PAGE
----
NCERT Solutions for Class 11th: Ch 6 Social Responsibilities of Business and Business Ethics Business Studies

Page No: 156


Multiple Choice Questions

1. Social responsibility is
(a) Same as legal responsibility
(b) Broader than legal responsibility
(c) Narrower than legal responsibility
(d) None of them
► (b) Broader than legal responsibility

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2. If business is to operate in a society which is full of diverse and complicated problems, it may have
(a) Little chance of success
(b) Great chance of success
(c) Little chance of failure
(d) No relation with success or failure
► (a) Little chance of success

3. Business people have the skills to solve
(a) All social problems
(b) Some social problems
(c) No social problems
(d) All economic problems
► (c) No social problems

4. That an enterprise must behave as a good citizen is an example of its responsibilities towards
(a) Owners
(b) Workers
(c) Consumers
(d) Community
► (d) Community

5. Environment protection can best be done by the efforts of
(a) Business people
(b) Government
(c) Scientists
(d) All the people
► (d) All the people

6. Carbon monoxide emitted by automobiles directly contributes to
(a) Water pollution
(b) Noise pollution
(c) Land pollution
(d) Air Pollution
► (d) Air Pollution

7. Which of the following can explain the need for pollution control?
(a) Cost savings
(b) Reduced risk of liability
(c) Reduction of health hazards
(d) All of them
► (d) All of them

8. Which of the following is capable of doing maximum good to society?
(a) Business success
(b) Laws and regulations
(c) Ethics
(d) Professional management
► (c) Ethics

9. Ethics is important for
(a) Top management
(b) Middle-level managers
(c) Non-managerial employees
(d) All of them
► (d) All of them

10. Which of the following alone can ensure effective ethics programme in a business enterprise?
(a) Publication of a code
(b) Involvement of employees
(c) Establishment of a compliance mechanism
(d) None of them
► (a) Publication of a code

Short Answer Questions

1. What do you understand by social responsibility of business? How is it different from legal responsibility?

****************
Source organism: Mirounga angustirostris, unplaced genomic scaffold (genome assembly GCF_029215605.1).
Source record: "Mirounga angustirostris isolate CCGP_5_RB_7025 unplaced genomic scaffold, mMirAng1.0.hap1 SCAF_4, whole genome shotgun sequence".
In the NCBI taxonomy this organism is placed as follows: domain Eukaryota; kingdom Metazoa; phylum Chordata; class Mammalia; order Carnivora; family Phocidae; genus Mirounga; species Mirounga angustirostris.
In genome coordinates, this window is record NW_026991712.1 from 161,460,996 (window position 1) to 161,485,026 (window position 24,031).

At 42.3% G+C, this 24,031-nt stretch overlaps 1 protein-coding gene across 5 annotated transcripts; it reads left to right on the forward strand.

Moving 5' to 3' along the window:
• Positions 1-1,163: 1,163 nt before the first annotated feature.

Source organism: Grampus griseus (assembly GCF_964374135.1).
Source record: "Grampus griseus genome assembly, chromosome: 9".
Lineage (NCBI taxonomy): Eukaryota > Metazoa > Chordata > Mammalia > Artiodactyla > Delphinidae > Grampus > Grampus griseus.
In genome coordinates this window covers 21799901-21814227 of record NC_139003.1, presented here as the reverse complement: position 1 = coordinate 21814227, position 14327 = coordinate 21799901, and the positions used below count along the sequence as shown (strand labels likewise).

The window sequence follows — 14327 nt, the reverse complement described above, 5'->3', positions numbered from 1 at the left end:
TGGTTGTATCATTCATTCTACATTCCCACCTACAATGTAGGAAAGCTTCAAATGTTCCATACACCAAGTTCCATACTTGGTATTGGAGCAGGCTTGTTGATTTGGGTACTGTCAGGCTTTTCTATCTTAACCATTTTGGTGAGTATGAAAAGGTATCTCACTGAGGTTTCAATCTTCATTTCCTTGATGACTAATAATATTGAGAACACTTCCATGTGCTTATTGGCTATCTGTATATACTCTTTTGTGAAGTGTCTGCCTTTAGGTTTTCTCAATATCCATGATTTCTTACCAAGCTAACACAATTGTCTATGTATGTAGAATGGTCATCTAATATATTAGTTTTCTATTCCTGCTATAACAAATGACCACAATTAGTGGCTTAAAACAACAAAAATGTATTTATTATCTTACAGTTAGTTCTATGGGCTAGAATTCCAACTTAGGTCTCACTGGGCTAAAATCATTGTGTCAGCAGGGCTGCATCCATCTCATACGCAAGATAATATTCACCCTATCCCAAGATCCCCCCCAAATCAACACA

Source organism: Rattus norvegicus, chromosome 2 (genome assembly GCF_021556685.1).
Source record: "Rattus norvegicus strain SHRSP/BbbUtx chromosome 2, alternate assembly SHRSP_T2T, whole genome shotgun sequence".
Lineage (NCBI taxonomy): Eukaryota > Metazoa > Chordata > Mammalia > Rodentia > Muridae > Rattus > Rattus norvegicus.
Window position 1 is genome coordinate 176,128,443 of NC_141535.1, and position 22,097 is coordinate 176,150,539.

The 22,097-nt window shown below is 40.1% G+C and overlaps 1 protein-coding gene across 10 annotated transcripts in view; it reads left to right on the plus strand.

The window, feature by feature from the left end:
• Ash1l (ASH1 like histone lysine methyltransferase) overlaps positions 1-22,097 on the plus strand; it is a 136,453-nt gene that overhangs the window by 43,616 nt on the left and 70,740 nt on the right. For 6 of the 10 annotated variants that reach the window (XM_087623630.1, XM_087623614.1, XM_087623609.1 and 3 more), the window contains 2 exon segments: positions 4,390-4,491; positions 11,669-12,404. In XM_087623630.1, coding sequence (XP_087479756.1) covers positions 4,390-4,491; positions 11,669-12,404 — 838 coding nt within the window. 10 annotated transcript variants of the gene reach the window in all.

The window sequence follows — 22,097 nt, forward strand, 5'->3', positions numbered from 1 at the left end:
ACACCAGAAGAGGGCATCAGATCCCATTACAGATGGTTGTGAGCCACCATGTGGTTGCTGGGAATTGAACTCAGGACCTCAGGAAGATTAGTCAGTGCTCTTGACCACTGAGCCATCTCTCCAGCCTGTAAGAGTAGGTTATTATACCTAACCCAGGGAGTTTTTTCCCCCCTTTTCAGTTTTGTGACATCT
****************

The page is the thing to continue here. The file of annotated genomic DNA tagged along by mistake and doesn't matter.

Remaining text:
Social responsibility of business refers to its obligation to take those decisions and perform those actions which are desirable in terms of the objectives and values of our society.
Social responsibility is broader than legal responsibility of business. Legal responsibility may be fulfilled by mere compliance with the law whereas Social responsibility is a firm’s recognition of social obligations even though not covered by law, along with the obligations laid down by law. In other words, social responsibility involves an element of voluntary action on the part of business people for the benefit of society.

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2. What is environment? What is environmental pollution?


The environment is defined as the totality of man’s surroundings - both natural and man-made.
Environmental Pollution is injection of harmful substances into the environment. It is result of industrialisation. Pollution changes the physical, chemical and biological characteristics of air, land and water. Pollution harms human life and the life of other species. It also degrades living conditions while wasting or depleting raw material resources.

3. What is business ethics? Mention the basic elements of business ethics?


Business ethics refer to the values and principles that govern the behaviour of individuals in an organisation such that the business activities are desirable from the viewpoint of society.
Elements of business ethics are:
• Top management commitment
• Publication of a ‘Code’
• Establishment of compliance mechanism
• Involvement of employees at all levels
• Measurement of results

4. Briefly explain (a) Air pollution, (b) Water pollution and (c) Land pollution.


(a) Air pollution: Air pollution is the result of a combination of factors which lowers the air quality. It is mainly due to carbon monoxide emitted by automobiles which contributes to air pollution.